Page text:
How do I listen to people better by Matthew Coppola

Today in all walks of life, there is an asymmetry of information between people.  This occurs when there are gaps of information between one another, that is, when some have more information than others. To elaborate, there are “generation gaps” between youthful and elderly people, between the jury and the accused, between employees and employers and between businesses and their customers.

Why does this asymmetry of information come about? The main reason is due to miscommunication. Both parties fail to communicate effectively to each other.  Most of the time, people think of other things while someone is talking to them, instead of actually concentrating their thinking on the conversation and what is being said to them. So even though people may hear what is being said, they didn’t actually listen.

Studies have shown that we spend 40% of our time actually listening when communicating with others. So not only do we talk more then we listen, but we also operate at a listening level of about 25% efficiency. For some people, especially older ones, the levels may be even lower. So building up your skill at effectively listening to your work colleagues, managers and customers is very important for not only daily life, but for your job too.

What does it mean to listen?

To listen means to be attentive to what our colleagues are saying to use by using both our mind and heart, with our ears and our understanding.

Either at work or in your personal life you may have come across people saying to you that you’re not paying attention to them. This comes from the expression “to pay attention” Paying attention essentially means that being attentive to someone will cost you something. This cost is not only your time, but also your self-interest, because you’re putting the interests of others above your own interests. So listening to your customers, colleagues and management requires you to be unselfish with regards to your time, show patience and also self-control because you holding back thoughts about anything else and concentrating your sole attention on the other person.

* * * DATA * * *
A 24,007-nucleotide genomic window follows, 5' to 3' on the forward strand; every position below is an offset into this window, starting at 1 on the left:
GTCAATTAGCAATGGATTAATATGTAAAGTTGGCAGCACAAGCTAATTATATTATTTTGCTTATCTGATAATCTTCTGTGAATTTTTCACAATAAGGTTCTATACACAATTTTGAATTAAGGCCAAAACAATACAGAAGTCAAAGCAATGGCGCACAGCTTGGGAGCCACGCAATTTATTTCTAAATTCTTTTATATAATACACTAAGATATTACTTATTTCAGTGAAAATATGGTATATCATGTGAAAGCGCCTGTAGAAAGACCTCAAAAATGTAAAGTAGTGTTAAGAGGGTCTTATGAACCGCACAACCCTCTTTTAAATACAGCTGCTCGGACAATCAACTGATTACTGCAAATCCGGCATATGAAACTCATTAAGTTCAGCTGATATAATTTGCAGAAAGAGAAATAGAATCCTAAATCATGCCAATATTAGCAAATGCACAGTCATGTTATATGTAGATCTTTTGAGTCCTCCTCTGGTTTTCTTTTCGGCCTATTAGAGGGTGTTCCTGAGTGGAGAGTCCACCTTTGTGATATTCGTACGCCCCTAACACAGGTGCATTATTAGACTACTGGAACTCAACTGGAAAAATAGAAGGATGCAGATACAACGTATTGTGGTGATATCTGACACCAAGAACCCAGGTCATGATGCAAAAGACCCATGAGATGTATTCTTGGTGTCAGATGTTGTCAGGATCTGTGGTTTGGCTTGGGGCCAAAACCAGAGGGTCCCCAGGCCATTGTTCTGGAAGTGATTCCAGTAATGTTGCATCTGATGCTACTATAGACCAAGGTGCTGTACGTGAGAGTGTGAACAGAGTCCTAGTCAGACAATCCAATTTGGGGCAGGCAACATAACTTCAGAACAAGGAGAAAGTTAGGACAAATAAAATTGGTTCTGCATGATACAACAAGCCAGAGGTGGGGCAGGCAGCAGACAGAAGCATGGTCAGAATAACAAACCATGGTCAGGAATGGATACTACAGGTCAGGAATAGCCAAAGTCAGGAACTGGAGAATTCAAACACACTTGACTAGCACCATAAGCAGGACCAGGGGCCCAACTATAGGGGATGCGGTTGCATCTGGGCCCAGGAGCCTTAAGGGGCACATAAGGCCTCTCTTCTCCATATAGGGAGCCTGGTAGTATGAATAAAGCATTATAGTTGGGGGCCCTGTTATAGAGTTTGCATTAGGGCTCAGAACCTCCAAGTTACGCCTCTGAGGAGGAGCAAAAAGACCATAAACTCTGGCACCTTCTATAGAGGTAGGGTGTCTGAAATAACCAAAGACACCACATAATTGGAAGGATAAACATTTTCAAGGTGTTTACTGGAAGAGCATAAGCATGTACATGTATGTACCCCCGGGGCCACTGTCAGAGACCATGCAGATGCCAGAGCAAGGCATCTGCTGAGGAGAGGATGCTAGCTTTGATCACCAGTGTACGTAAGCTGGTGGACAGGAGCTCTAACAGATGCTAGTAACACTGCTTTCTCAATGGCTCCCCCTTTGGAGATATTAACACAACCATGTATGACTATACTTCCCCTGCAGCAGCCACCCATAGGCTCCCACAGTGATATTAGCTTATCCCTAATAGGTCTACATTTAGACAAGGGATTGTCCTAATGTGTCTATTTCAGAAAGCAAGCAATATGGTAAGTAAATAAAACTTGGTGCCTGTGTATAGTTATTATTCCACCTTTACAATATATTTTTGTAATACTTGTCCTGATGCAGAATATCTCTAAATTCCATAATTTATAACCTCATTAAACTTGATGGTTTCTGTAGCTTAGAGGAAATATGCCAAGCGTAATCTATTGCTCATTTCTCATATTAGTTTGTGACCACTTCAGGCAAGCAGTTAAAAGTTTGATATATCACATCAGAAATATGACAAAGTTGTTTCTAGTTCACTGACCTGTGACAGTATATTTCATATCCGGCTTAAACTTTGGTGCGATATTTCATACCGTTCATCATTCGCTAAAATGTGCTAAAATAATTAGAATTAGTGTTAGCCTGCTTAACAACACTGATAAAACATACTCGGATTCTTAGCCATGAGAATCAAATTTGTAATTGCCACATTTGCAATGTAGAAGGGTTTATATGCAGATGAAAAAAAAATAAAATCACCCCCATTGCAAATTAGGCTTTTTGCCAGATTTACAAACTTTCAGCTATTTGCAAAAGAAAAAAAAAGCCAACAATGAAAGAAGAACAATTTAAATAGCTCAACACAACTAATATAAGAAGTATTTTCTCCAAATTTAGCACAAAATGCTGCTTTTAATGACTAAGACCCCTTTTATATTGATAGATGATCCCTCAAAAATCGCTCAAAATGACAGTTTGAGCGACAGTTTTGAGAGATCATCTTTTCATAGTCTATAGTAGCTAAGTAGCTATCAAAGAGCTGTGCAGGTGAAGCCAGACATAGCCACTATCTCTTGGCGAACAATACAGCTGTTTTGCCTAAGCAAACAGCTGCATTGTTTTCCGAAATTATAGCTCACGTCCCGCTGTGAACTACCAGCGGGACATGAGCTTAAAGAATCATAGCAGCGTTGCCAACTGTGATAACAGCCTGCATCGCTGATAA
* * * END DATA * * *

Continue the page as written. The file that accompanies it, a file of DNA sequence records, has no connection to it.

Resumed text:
Published by Matthew Coppola - Career Coach, Employment Specialist and Professional CV Writer

Holding a graduate degree in Commerce, majoring in Economics at Curtin University, as well as a post graduate certificate in Career Education and Development at RMIT University, Matthew brings with him many years of experience working in the fields of business development, marketing, soft-skills training and employment services industry. He has gained significant exposure in working with employers in sourcing staff as well as assisting jobseekers in promoting and marketing themselves to employers and securing sustainable employment outcomes. He is currently working in Disability Employment Services where he assists clients with mental health disabilities in finding and keeping satisfying and gainful employment and helping them overcome and work around barriers to employment. He has helped many job seekers secure employment by training and coaching them in the art of being interviewed and giving the interviewer a positive and lasting impression. He knows how to sell and market a job seeker to an employer and he imparts this knowledge to his clients in helping them sell and market themselves in an interview. Matthew regularly writes new articles on a variety of employment related topics and posts these to his personal website blog

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